EFF treasurer-general Omphile Maotwe has defended her party in donating a Mercedes-Benz to King Buyelekhaya Dalidnyebo and not disclosing their funders to the IEC. Picture: Nhlanhla Phillips/African News Agency (ANA)
EFF treasurer-general Omphile Maotwe has defended her party in donating a Mercedes-Benz to King Buyelekhaya Dalidnyebo and not disclosing their funders to the IEC. Picture: Nhlanhla Phillips/African News Agency (ANA)

EFF insists: Party’s councillors and parliamentarians paid for the party’s election campaign - and not donors

By Baldwin Ndaba Time of article published Nov 19, 2021

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Johannesburg - The EFF has dismissed claims that it had been contravening the Political Party Funding Act following its failure to make financial disclosures to the Electoral Commission of South Africa (IEC) for the past quarters after the act came into effect in April.

EFF treasurer-general Omphile Maotwe was addressing the media after the DA expressed concerns that the party – which recently donated a Mercedes-Benz worth R1.8 million to AbaThembu King Buyelekhaya Dalindyebo – was not among the six political parties which made disclosures to the electoral body.

In her reply to the allegations, Maotwe said that the ANC were the chief architects of the act but they were now regretting their decision to pass it into law.

According to Maotwe, the ANC allegedly enacted the law to punish the EFF, saying “we warned them about the implications of the act”.

She was also adamant that EFF had not received any funds from the Oppenheimers or the Ruperts like ActionSA and the DA.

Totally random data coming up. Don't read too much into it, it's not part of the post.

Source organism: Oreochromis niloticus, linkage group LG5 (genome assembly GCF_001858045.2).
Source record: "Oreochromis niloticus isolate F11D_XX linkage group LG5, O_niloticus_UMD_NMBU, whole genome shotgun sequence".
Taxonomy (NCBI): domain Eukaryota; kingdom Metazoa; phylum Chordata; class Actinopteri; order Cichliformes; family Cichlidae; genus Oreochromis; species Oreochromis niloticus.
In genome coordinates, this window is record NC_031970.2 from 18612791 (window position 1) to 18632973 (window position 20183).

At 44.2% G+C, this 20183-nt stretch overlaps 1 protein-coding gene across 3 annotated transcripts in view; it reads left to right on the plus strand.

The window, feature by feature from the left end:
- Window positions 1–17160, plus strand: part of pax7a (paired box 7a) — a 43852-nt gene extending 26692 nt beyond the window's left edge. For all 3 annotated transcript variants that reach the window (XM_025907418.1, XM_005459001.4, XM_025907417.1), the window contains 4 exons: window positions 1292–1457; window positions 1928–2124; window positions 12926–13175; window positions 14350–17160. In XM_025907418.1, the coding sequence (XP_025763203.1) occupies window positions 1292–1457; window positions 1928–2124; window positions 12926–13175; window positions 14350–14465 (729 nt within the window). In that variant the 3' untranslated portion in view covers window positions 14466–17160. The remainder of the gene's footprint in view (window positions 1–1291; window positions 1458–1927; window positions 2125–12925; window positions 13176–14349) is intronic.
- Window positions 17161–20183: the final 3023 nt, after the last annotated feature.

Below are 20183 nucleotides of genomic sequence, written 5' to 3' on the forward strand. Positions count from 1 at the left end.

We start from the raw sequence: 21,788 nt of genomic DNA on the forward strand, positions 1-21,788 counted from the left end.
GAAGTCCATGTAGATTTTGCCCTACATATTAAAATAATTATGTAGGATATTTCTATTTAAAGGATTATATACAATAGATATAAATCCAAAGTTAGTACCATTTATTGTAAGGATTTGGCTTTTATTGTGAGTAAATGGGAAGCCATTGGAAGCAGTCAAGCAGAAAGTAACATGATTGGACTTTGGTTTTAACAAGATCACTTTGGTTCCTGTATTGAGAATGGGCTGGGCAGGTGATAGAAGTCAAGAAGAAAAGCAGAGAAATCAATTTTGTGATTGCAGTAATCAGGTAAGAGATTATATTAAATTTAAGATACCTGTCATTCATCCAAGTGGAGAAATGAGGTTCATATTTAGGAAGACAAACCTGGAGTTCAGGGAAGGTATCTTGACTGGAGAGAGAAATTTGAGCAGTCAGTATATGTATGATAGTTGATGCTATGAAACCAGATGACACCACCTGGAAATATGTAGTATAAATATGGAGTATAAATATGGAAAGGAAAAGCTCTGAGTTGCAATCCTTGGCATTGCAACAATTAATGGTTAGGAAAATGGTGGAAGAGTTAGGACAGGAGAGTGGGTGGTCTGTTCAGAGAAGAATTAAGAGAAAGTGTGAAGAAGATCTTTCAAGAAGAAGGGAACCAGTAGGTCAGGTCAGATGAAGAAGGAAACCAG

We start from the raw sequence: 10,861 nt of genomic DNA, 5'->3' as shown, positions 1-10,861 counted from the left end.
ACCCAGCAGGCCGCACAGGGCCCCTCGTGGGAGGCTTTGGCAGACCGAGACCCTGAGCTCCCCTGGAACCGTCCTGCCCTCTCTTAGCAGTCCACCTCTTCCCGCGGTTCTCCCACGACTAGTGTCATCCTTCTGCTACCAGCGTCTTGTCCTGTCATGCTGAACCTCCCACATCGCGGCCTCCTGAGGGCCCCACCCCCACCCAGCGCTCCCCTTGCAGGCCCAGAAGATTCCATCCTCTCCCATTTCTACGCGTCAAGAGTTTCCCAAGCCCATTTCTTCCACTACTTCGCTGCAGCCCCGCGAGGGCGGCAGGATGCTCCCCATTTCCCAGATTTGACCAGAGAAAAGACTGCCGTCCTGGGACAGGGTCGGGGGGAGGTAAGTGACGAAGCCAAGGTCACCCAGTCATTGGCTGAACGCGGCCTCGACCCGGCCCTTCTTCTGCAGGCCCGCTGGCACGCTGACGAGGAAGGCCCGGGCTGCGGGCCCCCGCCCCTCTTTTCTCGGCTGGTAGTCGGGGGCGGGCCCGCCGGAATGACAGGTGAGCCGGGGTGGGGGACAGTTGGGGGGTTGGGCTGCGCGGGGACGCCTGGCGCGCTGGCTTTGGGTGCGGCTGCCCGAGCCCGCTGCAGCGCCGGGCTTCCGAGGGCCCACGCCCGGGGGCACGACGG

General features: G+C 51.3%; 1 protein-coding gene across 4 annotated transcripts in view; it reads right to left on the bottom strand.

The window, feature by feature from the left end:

“Our election funding came from contributions made by our councillors and parliamentarians. We used their contributions to run a successful elections campaign. We did not get money from the Oppenheimers or the Ruperts,” she said.

In her party’s defence, Maotwe told the media that her party did not receive donations of R100 000 or more during the first and second quarter of the period, obliging them to make such disclosure to the IEC.

Maotwe also said that the vehicle donation to King Dalindyebo and the purchase of their headquarters Winnie Mandela house in Gandhi Square was made possible through their good relations with service providers.

She, however, confirmed to the media that the situation changed in October when several donors made contributions to their party coffers which would now require it to make such donations known by the IEC.

The IEC has, however, warned political parties such as the EFF, FF+, IFP and others who failed to make disclosures to do so before the end of the financial year.

“At this stage the commission is not empowered to probe non-disclosure or force political parties to disclose.

“We urge South Africans to wait until the end of the financial year for a report from the Commission which will stipulate all disclosures made and deal with non-disclosures by political parties noting that the Act provides both criminal and civil sanctions which may be meted out by courts,” IEC spokesperson Kate Bapela said.

She said in the intervening period, the onus rests with political parties and entities making declarable donations within the stipulated limits per donor, to disclose such donations to the commission on a quarterly basis.

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Political Bureau

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